Iraqi Kurds Suffer Major Setback – Consortiumnews

A political miscalculation by Iraqi Kurdish leader Masoud Barzani – staging an independence referendum that prompted fierce retaliation by Baghdad – has set back hopes for a Kurdish state by decades, writes Joe Lauria.

By Joe Lauria

Masoud Barzani was born in 1946 in the Mahabad Republic, the only modern Kurdish state that has ever existed. It lasted one year in northern Iran, declared under Soviet military occupation at the end of the Second World War. Months after the Soviets withdrew Iran crushed the nascent republic and executed its leaders in early 1947.

Kurdish leader Masoud Barzani. (U.S. government photo)

Though there has been no Kurdish state since, either in Iran, Iraq, Turkey or Syria, the dream of an independent Kurdistan was handed down to Barzani by his father, Mustafa Barzani, a leader of the influential tribe from the town of Barzan in the mountains of the Kurdish north of Iraq.

After the first Gulf War in 1991, President George H.W. Bush called on the Iraqi Kurds and the Shia in the south to rise up against Saddam Hussein. But he provided no support and the Kurds and Shia were slaughtered. In response the U.S. got a U.N. Security Council-approved “no fly zone” set up over the north and south of the country.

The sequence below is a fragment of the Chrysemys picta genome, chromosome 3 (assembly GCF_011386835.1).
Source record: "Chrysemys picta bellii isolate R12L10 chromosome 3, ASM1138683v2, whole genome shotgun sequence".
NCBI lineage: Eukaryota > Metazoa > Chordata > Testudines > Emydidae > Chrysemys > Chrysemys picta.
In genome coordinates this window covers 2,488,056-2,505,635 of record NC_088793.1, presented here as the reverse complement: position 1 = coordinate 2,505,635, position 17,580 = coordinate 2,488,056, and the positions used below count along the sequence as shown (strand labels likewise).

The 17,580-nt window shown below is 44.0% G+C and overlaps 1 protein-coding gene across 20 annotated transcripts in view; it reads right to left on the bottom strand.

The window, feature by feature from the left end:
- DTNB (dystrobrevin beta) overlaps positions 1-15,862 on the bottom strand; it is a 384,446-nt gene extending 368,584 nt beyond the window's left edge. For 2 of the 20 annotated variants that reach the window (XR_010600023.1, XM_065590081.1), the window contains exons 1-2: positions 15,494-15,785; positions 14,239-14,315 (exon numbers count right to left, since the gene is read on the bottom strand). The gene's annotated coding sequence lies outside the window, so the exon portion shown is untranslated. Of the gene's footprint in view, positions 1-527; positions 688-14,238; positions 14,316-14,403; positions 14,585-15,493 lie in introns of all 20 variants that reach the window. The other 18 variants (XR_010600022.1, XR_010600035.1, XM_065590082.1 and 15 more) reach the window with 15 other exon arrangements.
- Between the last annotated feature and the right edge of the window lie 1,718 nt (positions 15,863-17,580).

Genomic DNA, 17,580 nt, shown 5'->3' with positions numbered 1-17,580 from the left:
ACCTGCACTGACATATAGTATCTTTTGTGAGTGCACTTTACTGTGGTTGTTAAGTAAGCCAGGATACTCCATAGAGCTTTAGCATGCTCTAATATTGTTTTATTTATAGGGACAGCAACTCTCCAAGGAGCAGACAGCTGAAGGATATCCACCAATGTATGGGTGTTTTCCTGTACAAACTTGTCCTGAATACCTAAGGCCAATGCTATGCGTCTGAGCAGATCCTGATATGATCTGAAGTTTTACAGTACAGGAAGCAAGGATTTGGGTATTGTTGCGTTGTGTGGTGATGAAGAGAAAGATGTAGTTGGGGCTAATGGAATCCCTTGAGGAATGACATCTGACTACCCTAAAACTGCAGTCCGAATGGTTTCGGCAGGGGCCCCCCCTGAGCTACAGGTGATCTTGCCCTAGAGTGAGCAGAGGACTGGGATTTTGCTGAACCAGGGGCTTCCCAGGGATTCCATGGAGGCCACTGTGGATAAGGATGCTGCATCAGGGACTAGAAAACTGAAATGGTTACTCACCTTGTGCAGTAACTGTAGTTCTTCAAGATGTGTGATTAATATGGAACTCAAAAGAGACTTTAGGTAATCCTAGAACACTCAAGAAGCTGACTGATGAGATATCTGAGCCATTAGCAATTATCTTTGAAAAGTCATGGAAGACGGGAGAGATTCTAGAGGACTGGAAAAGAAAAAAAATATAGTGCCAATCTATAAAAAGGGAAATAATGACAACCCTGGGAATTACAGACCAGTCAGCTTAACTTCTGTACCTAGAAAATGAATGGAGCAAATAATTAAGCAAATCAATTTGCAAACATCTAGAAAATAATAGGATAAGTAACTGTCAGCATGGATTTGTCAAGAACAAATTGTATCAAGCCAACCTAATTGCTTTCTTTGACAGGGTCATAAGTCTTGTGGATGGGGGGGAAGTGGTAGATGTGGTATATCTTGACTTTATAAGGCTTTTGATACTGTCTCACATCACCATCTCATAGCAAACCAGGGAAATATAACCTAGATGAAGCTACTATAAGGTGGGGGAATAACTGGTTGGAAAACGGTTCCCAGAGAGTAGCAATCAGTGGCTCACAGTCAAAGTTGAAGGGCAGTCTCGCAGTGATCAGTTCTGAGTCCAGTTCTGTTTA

Under the protection of U.S. air cover, the Kurds forged a large measure of autonomy from Baghdad. But Barzani’s tribe, centered in Erbil, had competition for Kurdish leadership from the Talabani tribe, in the second largest Kurdish Iraqi city, Sulemaniyah. Over three years, the two tribes fought a bitter civil war for control of the Kurdish region, with thousands killed until the Clinton White House brokered a ceasefire in 1998.

Barzani was made president of the entire Iraqi Kurdish region in a power-sharing agreement. The Clinton peace agreement however left each side with control over their own peshmerga military force and intelligence apparatus. These were never integrated even after Kurdish autonomy became formalized with Baghdad’s recognition following the 2003 U.S. invasion of Iraq. (Jalal Talabani served as president of Iraq from 2005 to 2014, although primary governing authority rested with the prime minister…

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